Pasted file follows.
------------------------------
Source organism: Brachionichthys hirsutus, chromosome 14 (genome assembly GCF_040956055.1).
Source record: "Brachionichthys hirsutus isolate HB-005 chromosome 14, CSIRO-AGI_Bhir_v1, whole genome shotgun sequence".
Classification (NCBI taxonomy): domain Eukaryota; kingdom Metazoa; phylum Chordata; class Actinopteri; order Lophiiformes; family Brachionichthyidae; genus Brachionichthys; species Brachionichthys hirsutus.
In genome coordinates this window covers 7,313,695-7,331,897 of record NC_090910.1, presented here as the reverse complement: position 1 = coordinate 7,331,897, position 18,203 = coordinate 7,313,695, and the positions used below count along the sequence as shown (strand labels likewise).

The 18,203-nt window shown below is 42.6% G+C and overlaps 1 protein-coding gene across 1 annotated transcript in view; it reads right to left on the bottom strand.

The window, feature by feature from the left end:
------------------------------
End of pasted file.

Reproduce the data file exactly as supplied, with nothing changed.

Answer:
Source organism: Brachionichthys hirsutus, chromosome 14 (genome assembly GCF_040956055.1).
Source record: "Brachionichthys hirsutus isolate HB-005 chromosome 14, CSIRO-AGI_Bhir_v1, whole genome shotgun sequence".
Classification (NCBI taxonomy): domain Eukaryota; kingdom Metazoa; phylum Chordata; class Actinopteri; order Lophiiformes; family Brachionichthyidae; genus Brachionichthys; species Brachionichthys hirsutus.
In genome coordinates this window covers 7,313,695-7,331,897 of record NC_090910.1, presented here as the reverse complement: position 1 = coordinate 7,331,897, position 18,203 = coordinate 7,313,695, and the positions used below count along the sequence as shown (strand labels likewise).

The 18,203-nt window shown below is 42.6% G+C and overlaps 1 protein-coding gene across 1 annotated transcript in view; it reads right to left on the bottom strand.

The window, feature by feature from the left end: